As Poslovni Dnevnik/Ana Blaskovic writes, with the war continuing to rage in Eastern Europe following the Russian invasion, both EU and non-EU European countries are turning to stronger investment in defense and security.
The aforementioned money is earmarked for dual research (for civilian and military use), development and innovation, civilian security infrastructure and state-of-the-art technology projects, from space investment, AI, quantum technology, cyber and bio security including human security, food production and resources like water.
This new initiative will not change the definitions of excluded sectors, which specifically means that the EIB will not continue to finance armaments and defense as it is fundamentally defined. “SESI projects must be dual-purpose and guided by civilian implementation, which means that they’re expected to have predominantly civilian use,” the bank said.
A chance for the Croatian academic community as well
Gordan Pesic, who is in charge of business development at DOK-ING, has welcomed the EIB’s initiative, believing that there are many opportunities within it for Croatian tech companies, but also for the academic community.
“There’s certainly room in that programme for Croatian manufacturers, especially for those who close the so-called ”capability gaps” in terms of security. Among them is DOK-ING, which produces robotic and automated high value-added systems that move people out of imminent danger,” said Pesic.
Although it doesn’t fund arms manufacturers or basic defense, the SESI initiative’s propositions leave ample room for maneuver. “Croatian tech companies like the Osijek startup Orqa, Sestan Busch, GDI, and even textile companies developing smart materials could fit into that framework,” he said.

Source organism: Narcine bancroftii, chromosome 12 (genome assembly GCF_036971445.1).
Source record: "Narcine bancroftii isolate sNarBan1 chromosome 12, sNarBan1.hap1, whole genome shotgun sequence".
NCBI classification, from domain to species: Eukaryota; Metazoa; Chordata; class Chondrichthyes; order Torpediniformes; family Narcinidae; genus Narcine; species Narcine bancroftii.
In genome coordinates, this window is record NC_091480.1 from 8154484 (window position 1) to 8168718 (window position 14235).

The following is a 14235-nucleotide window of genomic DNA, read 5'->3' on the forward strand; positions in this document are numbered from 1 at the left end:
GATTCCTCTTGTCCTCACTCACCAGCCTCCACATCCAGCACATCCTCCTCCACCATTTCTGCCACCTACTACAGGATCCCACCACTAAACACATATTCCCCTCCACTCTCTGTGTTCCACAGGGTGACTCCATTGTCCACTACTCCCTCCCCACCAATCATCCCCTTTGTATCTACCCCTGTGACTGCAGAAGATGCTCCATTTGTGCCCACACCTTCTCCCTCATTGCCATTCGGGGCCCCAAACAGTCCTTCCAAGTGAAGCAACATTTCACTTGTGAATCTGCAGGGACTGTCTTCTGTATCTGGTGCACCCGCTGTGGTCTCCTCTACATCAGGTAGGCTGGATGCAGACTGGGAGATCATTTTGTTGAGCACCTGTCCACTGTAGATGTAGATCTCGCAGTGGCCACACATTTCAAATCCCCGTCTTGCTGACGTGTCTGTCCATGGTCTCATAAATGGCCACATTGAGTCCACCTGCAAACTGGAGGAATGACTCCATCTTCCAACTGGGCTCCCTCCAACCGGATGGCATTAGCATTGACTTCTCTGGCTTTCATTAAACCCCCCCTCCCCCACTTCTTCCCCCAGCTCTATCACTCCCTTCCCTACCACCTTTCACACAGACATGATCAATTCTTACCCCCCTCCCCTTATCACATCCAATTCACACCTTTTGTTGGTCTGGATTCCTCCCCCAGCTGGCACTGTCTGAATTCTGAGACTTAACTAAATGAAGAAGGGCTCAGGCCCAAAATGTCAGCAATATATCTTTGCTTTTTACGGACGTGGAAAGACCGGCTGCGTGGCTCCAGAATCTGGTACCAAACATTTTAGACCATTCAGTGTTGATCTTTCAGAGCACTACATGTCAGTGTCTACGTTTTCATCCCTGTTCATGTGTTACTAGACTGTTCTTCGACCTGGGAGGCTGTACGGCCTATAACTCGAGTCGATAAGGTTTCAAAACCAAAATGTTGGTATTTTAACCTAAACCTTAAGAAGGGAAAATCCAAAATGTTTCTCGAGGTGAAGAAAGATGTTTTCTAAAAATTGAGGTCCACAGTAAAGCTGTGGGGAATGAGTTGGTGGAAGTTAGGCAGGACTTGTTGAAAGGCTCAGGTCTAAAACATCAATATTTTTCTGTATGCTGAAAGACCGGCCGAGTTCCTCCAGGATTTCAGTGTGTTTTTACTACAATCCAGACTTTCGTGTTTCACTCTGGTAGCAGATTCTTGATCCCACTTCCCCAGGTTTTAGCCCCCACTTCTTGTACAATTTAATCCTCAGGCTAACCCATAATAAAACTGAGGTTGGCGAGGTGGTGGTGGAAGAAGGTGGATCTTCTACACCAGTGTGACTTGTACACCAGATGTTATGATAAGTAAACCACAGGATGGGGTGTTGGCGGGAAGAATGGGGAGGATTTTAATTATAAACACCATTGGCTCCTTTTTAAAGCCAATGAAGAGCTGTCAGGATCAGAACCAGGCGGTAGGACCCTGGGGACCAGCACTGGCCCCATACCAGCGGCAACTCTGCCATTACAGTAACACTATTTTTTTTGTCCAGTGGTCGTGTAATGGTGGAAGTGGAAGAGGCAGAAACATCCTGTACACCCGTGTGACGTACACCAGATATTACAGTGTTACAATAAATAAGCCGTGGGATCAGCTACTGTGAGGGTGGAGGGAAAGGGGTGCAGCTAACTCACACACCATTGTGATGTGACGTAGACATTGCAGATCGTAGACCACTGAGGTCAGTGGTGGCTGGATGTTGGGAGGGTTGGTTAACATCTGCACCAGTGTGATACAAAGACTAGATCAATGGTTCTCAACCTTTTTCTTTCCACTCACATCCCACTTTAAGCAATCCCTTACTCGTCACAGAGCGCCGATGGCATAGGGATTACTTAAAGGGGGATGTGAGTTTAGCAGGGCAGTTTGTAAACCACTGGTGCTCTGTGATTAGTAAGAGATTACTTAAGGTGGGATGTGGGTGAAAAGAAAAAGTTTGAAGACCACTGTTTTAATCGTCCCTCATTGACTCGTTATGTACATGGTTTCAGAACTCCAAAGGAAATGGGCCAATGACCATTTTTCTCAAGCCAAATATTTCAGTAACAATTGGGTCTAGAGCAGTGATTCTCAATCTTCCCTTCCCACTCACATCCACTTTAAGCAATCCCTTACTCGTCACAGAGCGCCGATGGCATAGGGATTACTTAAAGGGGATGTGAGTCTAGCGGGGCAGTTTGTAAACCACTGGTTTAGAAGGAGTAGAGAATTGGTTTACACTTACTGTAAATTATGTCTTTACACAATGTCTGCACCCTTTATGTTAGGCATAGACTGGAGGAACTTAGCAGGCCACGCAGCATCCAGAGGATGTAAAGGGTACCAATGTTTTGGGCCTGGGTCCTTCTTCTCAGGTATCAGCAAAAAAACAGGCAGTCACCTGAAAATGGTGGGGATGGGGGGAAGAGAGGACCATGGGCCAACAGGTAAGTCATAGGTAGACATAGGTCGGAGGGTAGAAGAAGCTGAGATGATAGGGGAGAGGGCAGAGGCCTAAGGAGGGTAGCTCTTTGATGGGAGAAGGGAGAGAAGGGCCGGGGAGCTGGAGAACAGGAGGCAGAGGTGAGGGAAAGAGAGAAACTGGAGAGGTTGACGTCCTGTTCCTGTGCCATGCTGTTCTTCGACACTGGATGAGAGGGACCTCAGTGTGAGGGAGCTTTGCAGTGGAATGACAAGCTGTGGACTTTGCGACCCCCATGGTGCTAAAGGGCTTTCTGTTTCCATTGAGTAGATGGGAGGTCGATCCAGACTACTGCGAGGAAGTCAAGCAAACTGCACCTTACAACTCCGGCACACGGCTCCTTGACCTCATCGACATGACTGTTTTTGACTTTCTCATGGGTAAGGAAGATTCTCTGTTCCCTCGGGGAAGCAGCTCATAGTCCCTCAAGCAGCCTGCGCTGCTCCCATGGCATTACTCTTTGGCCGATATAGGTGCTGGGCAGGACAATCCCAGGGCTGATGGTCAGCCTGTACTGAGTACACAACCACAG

DOK ING, at the recently concluded World Defense Show in Saudi Arabia (and about which we recently wrote), attracted a lot of attention from the Saudis with its Chest of Drawers, a unique robotic platform for operating in conditions of chemical, biological, radiological and nuclear hazards.
In addition to the real space sector, according to Pesic, there is also room for research projects taking place in institutions such as the Faculty of Electrical Engineering and Computing and the Faculty of Mechanical Engineering and Naval Architecture, as well as a range of sophisticated computer solutions, such as AI.
The Croatian tech company Orqa, which is now a world-famous startup for highly innovative drone management goggles, has also confirmed its potential interest in this new European funding programme.
“A lot of things we’re developing naturally are dual purpose things, from radio communication solutions to remote vision systems, and drone technology in general,” explained co-founder and CEO Srdjan Kovacevic, noting that they have used both European and Croatian funding sources effectively in the past.
”We’re developing a system for transmitting video signals with low latency, which means that the video signal has a small delay and enables the efficient and precise control of a remote platform (such as a boat, vehicle or drone), it’s for hobby drones, but essentially the same technology can be used defensive purposes,” he explained.
Referring to the current turn of Europe and the EU as a bloc towards strengthening defense and security, Kovacevic says that Europe, unlike the United States, has invested very little in these segments through initiatives of private innovative companies, so in light of current events it is not surprising that there are now attempts being made to try to reduce the gap.
For more on Croatian tech companies, check out our business section.